Multiple GOP Voter Suppression Laws Stopped By State Supreme Court


According to the voting rights organization Democracy Docket, the Montana state Supreme Court has issued a preliminary injunction covering four challenged, GOP-backed elections laws in the state, meaning that the measures won’t be permitted to be enforced as legal challenges continue to unfold. The laws in question, as summarized by the Associated Press, “ended election day voter registration, banned paid ballot collection and require additional identifying information from those who use a student ID to register and vote.” Bringing an end to the ability to register and vote on Election Day seems tailor-made to most affect those who are marginalized in some form and may find it more difficult than others to find the pre-election time to get their voter registrations in order.

Among other issues, the ban on paid individuals collecting ballots to hand over to authorities could particularly affect certain Native American voters in Montana, some of whom don’t have mail service at their homes. In other words, if a voter who didn’t have mail service at their residence couldn’t leave their house for whatever reason and didn’t have anyone who could come pick up their ballot, then the Montana legislation meant they couldn’t benefit from specific funded, community-level efforts to get their ballots to authorities and might not be able to vote. Broadly, in an observation that also applies to the other provisions under dispute: there has never been any real-world evidence of systematic election integrity problems. For Republican officials to point to the hope of increasing confidence in elections is remarkably deceptive when it’s — in some cases — those officials who’ve been prime drivers of election misinformation.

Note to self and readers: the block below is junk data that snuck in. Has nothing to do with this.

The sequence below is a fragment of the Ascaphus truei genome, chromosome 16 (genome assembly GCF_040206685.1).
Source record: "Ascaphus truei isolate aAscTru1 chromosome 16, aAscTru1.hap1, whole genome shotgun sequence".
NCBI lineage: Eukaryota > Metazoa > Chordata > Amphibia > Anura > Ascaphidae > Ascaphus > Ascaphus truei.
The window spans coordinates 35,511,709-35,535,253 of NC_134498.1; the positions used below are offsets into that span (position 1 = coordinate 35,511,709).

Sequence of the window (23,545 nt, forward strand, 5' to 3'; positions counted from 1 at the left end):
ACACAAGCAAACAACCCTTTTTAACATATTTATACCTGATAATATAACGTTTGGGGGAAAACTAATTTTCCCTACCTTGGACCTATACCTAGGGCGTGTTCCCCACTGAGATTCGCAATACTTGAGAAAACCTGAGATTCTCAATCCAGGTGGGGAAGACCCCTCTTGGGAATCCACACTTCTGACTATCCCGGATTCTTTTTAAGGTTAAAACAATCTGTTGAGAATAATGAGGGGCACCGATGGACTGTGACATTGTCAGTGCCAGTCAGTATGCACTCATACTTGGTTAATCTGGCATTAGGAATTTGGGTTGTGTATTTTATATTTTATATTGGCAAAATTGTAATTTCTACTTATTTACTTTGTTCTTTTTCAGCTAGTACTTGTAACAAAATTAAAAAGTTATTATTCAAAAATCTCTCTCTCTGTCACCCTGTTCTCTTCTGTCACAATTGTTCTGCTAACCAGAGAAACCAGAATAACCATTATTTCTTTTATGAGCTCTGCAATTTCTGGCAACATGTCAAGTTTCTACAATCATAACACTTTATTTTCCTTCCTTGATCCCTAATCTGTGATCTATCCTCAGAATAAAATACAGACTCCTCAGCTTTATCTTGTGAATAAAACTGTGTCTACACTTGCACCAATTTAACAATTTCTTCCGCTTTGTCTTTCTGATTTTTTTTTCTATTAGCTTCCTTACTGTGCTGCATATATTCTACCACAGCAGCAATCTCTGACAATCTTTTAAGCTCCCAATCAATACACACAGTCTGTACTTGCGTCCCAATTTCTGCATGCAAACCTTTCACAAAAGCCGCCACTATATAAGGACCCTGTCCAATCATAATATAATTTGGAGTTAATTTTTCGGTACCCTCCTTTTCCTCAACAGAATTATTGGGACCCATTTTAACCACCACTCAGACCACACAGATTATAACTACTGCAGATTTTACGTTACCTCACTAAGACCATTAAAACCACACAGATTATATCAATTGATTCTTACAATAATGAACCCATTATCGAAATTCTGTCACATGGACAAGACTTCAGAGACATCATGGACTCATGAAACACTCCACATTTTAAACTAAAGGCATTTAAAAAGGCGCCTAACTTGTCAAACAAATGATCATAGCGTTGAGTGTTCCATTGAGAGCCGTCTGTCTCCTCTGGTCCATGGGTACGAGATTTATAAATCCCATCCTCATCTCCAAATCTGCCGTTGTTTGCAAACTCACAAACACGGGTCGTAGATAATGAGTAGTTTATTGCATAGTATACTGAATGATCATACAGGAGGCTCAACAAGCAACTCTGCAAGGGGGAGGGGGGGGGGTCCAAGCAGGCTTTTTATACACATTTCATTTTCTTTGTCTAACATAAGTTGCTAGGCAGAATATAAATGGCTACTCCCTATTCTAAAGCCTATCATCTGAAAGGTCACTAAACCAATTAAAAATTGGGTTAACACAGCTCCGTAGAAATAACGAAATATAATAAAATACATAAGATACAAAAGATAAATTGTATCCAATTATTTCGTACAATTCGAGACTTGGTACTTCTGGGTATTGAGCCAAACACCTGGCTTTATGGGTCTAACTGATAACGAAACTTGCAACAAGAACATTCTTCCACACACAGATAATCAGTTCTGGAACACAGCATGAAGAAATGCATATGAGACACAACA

Attorney Riley Somers-Flanagan, working on the plaintiffs’ side in this case, “said the state’s argument that the laws were needed to increase voter confidence involved manufacturing a public issue, spreading false information and then claiming it’s public opinion,” the Associated Press summarizes. The lawsuit against these Montana laws “claims that the bills violate the Montana Constitution and asks the court to preliminarily and permanently stop the Secretary of State from enforcing the bills,” as Democracy Docket explains, and a hearing on the push for a preliminary injunction covering the legislation was held March 10. A fourth measure under dispute in Montana restricts people who would turn 18 or obtain legally recognized Montana residency by the month before Election Day from receiving and apparently casting a ballot until they actually reach those milestones. Read more at this link.